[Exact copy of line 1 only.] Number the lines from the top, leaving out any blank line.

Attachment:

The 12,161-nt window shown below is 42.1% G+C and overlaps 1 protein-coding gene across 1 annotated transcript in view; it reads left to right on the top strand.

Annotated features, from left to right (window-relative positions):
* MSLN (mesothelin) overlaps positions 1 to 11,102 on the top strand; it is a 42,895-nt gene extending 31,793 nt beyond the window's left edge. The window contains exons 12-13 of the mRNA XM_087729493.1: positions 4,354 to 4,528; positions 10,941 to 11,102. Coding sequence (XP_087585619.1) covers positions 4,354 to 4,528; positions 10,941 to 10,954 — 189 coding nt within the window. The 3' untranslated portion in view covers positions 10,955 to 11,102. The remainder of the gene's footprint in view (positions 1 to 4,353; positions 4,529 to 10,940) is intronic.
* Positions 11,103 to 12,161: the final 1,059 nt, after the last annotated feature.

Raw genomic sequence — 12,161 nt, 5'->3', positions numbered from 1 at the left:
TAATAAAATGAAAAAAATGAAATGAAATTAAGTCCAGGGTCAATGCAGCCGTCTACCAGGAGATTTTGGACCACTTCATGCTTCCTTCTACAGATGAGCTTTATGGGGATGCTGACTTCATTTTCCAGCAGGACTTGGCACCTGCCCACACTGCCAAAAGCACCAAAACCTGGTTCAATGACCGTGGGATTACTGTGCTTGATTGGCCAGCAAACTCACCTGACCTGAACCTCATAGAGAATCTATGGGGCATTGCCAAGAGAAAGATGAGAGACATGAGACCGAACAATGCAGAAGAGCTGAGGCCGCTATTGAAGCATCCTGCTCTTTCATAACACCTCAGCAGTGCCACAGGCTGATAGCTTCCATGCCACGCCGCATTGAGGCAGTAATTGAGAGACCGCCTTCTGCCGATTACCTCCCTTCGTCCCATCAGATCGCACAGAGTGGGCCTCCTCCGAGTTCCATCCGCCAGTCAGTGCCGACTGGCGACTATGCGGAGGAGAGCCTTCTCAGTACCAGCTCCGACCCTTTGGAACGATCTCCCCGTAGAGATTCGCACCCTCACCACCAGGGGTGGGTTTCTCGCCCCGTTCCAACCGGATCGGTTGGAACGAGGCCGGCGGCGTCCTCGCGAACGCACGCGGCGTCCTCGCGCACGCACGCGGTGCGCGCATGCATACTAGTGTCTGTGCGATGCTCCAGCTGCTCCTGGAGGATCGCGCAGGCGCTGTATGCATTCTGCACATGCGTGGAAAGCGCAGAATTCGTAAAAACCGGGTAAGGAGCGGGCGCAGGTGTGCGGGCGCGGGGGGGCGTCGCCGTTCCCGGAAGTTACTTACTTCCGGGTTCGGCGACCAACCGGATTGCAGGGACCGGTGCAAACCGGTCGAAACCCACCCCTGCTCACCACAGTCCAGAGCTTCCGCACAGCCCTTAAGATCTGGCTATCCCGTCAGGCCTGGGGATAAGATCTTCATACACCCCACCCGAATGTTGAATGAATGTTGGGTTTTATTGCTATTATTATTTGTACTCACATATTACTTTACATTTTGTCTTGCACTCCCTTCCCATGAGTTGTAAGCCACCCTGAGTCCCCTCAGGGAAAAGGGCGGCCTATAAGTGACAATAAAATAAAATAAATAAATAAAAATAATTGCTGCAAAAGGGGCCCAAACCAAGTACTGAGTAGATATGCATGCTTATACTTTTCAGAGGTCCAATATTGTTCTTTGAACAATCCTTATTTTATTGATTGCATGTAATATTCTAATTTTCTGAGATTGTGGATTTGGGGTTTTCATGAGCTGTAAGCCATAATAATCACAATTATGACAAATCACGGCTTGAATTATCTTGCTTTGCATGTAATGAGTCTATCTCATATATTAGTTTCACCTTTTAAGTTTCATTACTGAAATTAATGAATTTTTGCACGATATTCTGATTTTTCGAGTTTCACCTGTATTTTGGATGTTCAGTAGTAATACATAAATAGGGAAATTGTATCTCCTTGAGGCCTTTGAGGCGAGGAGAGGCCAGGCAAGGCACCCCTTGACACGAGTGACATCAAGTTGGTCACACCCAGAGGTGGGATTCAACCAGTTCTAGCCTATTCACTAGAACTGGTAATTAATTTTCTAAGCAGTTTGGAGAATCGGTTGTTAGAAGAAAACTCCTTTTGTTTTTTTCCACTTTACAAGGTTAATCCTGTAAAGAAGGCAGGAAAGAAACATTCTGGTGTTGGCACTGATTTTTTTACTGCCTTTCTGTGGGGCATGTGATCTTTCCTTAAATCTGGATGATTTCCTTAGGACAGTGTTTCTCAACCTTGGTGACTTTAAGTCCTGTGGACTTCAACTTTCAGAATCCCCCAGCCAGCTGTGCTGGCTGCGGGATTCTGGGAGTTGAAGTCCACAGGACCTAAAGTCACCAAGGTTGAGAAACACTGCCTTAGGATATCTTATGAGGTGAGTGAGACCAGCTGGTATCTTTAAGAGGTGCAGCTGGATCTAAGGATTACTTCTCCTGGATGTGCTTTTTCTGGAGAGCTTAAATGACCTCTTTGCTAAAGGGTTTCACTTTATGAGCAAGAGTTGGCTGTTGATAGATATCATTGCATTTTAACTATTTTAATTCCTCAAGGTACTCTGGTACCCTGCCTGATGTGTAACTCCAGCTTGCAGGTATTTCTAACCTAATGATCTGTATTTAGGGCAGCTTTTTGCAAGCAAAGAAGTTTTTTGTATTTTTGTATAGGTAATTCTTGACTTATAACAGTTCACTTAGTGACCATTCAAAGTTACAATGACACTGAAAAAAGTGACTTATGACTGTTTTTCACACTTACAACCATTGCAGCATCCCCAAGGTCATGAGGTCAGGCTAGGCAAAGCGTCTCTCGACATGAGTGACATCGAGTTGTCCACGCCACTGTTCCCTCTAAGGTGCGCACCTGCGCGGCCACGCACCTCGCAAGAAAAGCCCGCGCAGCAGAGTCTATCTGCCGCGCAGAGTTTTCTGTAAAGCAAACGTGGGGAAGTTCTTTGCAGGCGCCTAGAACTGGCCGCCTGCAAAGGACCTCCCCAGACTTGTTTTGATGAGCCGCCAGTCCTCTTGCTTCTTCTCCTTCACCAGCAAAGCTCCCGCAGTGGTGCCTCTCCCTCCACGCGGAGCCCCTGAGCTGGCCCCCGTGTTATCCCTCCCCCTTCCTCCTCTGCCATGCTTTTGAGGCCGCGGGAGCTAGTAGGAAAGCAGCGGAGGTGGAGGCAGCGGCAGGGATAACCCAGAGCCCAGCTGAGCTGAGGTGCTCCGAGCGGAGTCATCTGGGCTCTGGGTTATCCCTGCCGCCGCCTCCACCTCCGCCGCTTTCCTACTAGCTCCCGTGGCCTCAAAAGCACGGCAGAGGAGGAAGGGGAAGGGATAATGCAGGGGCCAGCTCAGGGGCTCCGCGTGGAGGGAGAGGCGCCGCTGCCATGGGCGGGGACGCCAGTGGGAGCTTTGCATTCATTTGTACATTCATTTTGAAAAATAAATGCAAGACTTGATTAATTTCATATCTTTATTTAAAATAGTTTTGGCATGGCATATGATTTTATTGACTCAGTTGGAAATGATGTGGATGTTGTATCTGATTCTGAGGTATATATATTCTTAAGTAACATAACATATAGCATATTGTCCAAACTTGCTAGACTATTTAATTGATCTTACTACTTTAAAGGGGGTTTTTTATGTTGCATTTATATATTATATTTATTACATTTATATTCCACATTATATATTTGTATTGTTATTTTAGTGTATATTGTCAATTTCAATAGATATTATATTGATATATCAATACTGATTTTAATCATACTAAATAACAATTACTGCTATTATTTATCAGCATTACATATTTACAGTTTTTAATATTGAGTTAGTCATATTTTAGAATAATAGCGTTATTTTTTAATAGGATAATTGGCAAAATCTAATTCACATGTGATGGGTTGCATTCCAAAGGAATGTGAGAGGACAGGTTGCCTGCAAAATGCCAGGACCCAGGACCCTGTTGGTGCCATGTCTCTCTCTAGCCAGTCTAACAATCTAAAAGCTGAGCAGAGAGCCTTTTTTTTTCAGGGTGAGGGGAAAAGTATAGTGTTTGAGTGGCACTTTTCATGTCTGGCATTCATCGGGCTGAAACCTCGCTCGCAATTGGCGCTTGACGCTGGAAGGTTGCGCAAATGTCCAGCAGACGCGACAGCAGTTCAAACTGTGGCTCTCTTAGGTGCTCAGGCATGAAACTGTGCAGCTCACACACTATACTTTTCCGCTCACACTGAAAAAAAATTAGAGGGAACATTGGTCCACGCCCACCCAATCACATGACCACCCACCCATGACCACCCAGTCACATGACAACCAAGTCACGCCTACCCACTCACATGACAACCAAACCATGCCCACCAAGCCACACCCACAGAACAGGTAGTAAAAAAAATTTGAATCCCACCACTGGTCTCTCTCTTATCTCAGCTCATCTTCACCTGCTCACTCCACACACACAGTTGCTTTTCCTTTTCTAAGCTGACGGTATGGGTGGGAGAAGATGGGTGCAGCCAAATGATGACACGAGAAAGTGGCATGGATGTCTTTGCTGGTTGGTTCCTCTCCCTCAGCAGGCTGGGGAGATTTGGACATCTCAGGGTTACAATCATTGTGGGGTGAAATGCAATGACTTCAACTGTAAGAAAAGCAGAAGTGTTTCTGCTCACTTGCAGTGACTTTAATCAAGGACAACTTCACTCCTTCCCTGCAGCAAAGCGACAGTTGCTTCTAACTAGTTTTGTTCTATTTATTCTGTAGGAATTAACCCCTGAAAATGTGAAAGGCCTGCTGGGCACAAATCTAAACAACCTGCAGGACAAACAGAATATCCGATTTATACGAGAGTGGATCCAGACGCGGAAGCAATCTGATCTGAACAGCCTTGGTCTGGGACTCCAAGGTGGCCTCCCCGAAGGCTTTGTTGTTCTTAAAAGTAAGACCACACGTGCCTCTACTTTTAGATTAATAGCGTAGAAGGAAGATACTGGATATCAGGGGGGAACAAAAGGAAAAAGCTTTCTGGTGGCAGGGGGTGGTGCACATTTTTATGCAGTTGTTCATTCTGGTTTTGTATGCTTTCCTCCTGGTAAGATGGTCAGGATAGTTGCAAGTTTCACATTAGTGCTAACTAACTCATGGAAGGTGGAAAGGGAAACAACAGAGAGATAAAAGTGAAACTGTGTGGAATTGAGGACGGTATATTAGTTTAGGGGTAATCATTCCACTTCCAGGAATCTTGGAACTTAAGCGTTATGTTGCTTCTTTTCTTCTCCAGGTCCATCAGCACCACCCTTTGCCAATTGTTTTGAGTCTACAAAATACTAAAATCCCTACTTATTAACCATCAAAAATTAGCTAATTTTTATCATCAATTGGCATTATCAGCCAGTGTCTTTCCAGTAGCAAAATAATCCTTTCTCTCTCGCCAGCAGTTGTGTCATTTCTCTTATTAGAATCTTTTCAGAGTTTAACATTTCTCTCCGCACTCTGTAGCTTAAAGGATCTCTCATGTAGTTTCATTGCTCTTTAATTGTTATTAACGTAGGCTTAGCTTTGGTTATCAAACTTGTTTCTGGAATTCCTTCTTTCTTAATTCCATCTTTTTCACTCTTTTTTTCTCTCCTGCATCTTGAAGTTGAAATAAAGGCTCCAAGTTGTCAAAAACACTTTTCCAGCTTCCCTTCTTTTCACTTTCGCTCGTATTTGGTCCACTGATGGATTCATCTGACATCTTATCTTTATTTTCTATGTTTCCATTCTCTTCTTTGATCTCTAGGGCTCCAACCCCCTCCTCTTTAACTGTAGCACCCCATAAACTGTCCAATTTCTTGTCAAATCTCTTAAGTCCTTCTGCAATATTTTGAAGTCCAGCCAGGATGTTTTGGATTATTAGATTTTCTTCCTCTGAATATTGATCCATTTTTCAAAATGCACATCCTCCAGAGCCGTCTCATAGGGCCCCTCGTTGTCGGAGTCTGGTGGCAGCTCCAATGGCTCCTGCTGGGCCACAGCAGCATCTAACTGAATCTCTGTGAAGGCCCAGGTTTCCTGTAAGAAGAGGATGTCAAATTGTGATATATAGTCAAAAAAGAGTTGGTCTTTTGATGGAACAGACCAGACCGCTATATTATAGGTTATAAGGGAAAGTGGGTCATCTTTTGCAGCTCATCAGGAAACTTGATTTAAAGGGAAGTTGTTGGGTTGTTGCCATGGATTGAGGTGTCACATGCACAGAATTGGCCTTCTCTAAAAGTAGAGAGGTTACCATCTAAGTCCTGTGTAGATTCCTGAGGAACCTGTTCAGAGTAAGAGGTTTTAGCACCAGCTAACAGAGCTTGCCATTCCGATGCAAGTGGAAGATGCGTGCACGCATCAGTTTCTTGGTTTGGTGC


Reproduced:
The 12,161-nt window shown below is 42.1% G+C and overlaps 1 protein-coding gene across 1 annotated transcript in view; it reads left to right on the top strand.